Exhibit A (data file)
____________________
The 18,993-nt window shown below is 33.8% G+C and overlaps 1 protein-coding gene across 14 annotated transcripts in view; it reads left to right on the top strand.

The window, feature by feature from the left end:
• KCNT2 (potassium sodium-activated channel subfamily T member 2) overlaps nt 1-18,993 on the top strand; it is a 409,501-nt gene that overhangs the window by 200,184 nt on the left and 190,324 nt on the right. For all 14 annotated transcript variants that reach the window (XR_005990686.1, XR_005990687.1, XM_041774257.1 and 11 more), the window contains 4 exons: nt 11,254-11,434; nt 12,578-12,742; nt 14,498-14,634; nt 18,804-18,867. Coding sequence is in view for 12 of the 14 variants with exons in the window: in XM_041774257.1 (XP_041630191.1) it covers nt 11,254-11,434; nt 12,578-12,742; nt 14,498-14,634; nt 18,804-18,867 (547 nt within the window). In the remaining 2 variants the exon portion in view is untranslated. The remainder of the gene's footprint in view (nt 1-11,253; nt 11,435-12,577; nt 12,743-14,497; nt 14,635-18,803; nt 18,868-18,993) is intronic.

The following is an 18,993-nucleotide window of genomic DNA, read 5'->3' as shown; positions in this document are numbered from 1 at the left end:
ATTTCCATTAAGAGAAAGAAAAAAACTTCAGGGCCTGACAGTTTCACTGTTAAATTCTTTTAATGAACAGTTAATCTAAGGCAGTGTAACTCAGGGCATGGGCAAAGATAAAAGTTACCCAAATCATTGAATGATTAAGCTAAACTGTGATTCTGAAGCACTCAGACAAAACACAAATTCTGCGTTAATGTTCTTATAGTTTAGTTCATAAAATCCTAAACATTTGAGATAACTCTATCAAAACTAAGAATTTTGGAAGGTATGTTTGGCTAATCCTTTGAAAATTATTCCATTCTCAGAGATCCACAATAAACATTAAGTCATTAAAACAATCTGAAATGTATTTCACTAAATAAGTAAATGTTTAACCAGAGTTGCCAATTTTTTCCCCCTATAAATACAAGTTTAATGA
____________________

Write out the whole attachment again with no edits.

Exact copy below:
The 18,993-nt window shown below is 33.8% G+C and overlaps 1 protein-coding gene across 14 annotated transcripts in view; it reads left to right on the top strand.

The window, feature by feature from the left end:
• KCNT2 (potassium sodium-activated channel subfamily T member 2) overlaps nt 1-18,993 on the top strand; it is a 409,501-nt gene that overhangs the window by 200,184 nt on the left and 190,324 nt on the right. For all 14 annotated transcript variants that reach the window (XR_005990686.1, XR_005990687.1, XM_041774257.1 and 11 more), the window contains 4 exons: nt 11,254-11,434; nt 12,578-12,742; nt 14,498-14,634; nt 18,804-18,867. Coding sequence is in view for 12 of the 14 variants with exons in the window: in XM_041774257.1 (XP_041630191.1) it covers nt 11,254-11,434; nt 12,578-12,742; nt 14,498-14,634; nt 18,804-18,867 (547 nt within the window). In the remaining 2 variants the exon portion in view is untranslated. The remainder of the gene's footprint in view (nt 1-11,253; nt 11,435-12,577; nt 12,743-14,497; nt 14,635-18,803; nt 18,868-18,993) is intronic.

The following is an 18,993-nucleotide window of genomic DNA, read 5'->3' as shown; positions in this document are numbered from 1 at the left end:
ATTTCCATTAAGAGAAAGAAAAAAACTTCAGGGCCTGACAGTTTCACTGTTAAATTCTTTTAATGAACAGTTAATCTAAGGCAGTGTAACTCAGGGCATGGGCAAAGATAAAAGTTACCCAAATCATTGAATGATTAAGCTAAACTGTGATTCTGAAGCACTCAGACAAAACACAAATTCTGCGTTAATGTTCTTATAGTTTAGTTCATAAAATCCTAAACATTTGAGATAACTCTATCAAAACTAAGAATTTTGGAAGGTATGTTTGGCTAATCCTTTGAAAATTATTCCATTCTCAGAGATCCACAATAAACATTAAGTCATTAAAACAATCTGAAATGTATTTCACTAAATAAGTAAATGTTTAACCAGAGTTGCCAATTTTTTCCCCCTATAAATACAAGTTTAATGA